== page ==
In higher-end digital camcorders, incoming light is split into red, green, and blue components, and three separate CCDs capture one color each. Three-CCD chip cameras have greater color fidelity, a higher signal-to-noise ratio, and can record images in lower light than less expensive single-CCD cameras. Three-CCD digital camcorders are priced around $2,000 and the higher image quality justifies the price.
Image quality is also determined by the lens and the type of zoom that it employs. Most digital camcorders offer both optical and digital zoom. Optical zoom is a measure of the available field of view of the lens element, while digital zoom is artificially created by cropping the image in the camera. Digital zoom can be useful, but it's important to remember that image quality suffers when you use digital zoom.
Another feature to look for when shopping for a video camera is image stabilization. This is especially important if you're planning on shooting a lot of high-zoom close-ups such as surveillance footage from longer distances. When zoomed in close to a subject, image stabilization dramatically reduces the amount of camera shake or vibration and makes the image clearer.
If nighttime surveillance is what you plan to do with your new camera, then you may want to consider a special feature available on some Sony cameras. Sony's Super NightShot allows images to be recorded in total darkness up to 10 feet away. The camera transmits an infrared beam of light that can't be seen by the human eye; the light bounces off the subject and is recorded by the camera. The resulting image tends to be somewhat grainy, but it's much better than no image at all.
But you don't need Super NightShot if you have sufficient light. My agency (The Boulder Police Department) used both Sony and Canon digital video cameras to record University of Colorado students rioting last year. The video was taken from a few hundred feet away under dim lighting conditions, often with a fire as the only source of illumination. Both cameras performed very well, allowing still images to be captured from the videotape. The still images were numbered and placed on the City of Boulder's Website. Thousands of people viewed the images and over a dozen people were arrested as a result of being identified from the video.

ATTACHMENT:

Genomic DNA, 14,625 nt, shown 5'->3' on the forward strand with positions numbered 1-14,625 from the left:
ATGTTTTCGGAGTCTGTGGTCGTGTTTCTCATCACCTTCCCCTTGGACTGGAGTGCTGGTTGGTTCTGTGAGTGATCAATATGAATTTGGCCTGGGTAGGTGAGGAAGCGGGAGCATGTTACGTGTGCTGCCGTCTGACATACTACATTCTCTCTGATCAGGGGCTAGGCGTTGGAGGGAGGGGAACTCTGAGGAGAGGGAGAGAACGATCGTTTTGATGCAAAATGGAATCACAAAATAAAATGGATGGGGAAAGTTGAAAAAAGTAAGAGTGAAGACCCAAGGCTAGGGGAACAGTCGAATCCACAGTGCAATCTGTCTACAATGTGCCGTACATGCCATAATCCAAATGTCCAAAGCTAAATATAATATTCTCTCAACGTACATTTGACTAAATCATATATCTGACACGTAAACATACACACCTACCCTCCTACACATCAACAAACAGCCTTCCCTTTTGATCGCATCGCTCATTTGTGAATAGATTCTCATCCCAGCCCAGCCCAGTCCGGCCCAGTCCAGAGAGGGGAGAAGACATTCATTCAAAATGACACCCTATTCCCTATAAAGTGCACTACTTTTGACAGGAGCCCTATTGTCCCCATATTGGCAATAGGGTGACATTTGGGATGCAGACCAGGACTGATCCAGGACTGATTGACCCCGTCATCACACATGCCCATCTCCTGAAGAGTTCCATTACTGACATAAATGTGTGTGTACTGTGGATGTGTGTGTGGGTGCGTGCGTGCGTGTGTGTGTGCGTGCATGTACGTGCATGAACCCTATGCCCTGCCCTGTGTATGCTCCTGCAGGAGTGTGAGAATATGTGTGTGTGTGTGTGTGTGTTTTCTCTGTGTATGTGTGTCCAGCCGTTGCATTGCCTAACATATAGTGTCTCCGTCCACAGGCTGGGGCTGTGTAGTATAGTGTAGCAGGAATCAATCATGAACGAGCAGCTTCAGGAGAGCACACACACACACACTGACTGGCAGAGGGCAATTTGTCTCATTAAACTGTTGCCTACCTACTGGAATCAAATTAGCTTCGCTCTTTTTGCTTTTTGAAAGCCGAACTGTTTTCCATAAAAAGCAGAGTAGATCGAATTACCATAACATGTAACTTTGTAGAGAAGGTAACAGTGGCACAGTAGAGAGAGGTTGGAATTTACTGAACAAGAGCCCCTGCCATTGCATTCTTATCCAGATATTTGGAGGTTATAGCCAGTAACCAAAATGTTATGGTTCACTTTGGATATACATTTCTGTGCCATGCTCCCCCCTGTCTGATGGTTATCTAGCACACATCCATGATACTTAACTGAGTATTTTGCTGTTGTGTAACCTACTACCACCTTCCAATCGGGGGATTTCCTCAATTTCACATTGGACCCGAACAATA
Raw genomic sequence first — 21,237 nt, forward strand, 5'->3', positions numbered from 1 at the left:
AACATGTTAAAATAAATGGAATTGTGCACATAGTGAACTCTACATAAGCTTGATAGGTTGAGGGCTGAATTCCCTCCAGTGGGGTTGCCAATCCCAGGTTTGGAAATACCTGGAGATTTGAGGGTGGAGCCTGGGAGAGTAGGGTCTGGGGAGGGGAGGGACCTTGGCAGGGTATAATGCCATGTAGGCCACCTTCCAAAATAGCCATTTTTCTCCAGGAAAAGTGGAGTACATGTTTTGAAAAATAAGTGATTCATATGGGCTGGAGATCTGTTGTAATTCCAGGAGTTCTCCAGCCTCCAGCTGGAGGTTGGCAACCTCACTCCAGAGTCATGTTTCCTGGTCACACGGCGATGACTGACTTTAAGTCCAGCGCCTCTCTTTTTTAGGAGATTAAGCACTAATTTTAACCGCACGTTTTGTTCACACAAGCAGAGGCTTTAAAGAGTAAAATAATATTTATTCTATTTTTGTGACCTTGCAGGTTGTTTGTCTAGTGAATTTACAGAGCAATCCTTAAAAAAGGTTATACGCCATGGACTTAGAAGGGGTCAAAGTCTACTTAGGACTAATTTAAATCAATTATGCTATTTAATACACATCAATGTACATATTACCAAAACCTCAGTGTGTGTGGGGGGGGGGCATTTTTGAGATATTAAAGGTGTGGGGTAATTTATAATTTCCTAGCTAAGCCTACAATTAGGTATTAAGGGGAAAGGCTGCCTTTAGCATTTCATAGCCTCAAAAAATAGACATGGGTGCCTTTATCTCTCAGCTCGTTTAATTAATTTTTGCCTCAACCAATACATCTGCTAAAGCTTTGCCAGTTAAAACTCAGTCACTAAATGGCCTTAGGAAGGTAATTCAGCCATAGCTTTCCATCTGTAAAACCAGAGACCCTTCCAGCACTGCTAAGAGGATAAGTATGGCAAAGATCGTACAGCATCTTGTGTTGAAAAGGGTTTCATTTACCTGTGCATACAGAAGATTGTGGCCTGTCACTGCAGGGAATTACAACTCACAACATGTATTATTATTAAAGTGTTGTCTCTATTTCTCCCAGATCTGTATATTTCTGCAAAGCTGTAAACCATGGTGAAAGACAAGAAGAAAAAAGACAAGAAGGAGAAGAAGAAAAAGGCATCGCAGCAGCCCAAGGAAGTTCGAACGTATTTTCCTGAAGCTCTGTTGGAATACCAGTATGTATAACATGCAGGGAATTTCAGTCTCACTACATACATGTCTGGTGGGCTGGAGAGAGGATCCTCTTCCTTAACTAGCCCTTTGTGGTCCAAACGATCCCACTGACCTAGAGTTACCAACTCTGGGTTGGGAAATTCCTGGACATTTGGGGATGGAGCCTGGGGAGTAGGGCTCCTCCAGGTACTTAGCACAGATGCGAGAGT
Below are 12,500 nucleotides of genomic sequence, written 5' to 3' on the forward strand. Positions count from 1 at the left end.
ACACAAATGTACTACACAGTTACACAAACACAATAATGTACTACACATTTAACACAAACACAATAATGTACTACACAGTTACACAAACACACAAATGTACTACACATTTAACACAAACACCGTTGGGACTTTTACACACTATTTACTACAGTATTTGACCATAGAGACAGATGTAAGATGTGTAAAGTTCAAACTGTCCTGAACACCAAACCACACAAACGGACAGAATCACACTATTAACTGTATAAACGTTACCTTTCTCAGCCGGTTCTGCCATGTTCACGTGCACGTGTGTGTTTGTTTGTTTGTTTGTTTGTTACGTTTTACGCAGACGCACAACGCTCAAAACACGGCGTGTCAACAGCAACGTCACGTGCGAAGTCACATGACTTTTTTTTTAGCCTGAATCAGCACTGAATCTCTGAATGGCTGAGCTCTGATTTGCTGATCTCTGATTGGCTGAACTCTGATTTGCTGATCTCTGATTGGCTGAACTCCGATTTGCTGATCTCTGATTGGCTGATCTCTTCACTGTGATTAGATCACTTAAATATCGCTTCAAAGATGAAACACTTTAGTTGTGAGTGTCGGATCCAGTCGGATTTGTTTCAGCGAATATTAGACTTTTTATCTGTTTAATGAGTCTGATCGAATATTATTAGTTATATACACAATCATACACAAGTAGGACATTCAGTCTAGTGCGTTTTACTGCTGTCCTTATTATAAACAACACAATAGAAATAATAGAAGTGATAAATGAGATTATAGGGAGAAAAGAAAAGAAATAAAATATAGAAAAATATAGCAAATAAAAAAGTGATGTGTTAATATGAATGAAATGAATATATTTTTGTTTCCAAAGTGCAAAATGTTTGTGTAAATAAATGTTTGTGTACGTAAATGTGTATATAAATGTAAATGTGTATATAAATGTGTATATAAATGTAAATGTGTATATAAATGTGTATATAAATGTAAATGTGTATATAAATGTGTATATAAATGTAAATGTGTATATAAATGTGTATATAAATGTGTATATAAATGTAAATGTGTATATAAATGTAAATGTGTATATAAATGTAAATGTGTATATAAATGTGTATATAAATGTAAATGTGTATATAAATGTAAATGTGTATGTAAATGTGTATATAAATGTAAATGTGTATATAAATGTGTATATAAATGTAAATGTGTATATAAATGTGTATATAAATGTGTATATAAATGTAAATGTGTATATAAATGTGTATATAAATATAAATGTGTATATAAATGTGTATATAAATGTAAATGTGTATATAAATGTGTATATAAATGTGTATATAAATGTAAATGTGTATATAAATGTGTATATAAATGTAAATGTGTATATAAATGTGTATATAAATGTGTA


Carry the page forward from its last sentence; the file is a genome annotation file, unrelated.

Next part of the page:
Video Post Processing
Once the video images have been captured, it is often important to capture still images from the videotape, whether the video is sourced from a crime scene or a convenience store. This is an area in which digital video is superior to analog. Digital video can be directly downloaded from the camera into the computer.
But not just any computer. You need a machine with a lot of memory. Even though DV format video uses a 5:1 compression ratio, approximately 12 gigabytes of hard drive space is needed for 60 minutes of footage. A digital video computer workstation consists of a fast computer with a large hard drive and a lot of RAM memory. A Pentium 4 processor with at least a 7,200-RPM 60-gigabyte hard drive and 512 megabytes of RAM is ideal. Connectivity should include USB and preferably an IEEE1394 interface (FireWire), a newer high-speed connection designed specifically for downloading massive amounts of data. Also, an analog to digital video card is required if you are planning on digitizing analog video.
After the video is downloaded to the computer, still images can be captured using basic digital video editing software. Conventional magnetic videotape is susceptible to damage just from normal use. Every time a tape is viewed the quality is degraded, especially when using the pause button. In contrast, video on a computer hard drive can be watched without fear of damaging the evidence.
Many digital camcorders come with basic image editing software that is limited and doesn't allow for viewing or enhancement of digitized analog video. If you want to do high-quality work, you're going to need something better.
Avid Xpress is probably the premier image editing software offered today for the kinds of practical video editing necessary for police work. It is available as software only or in various turnkey systems, such as those offered by Ocean Systems. Ocean Systems markets the dTective forensic video system, which is based on Avid Xpress but includes numerous specific forensic enhancement filters developed by Ocean Systems. It can also be ordered on different hardware platforms, including a portable forensic video workstation. Avid Xpress can also be used in conjunction with image editing software such as Adobe Systems' Photoshop. The still image is captured from video in Xpress then saved as a TIFF or JPEG file and opened in Photoshop. The image can be improved using Photoshop's advanced image enhancement tools.[PAGEBREAK]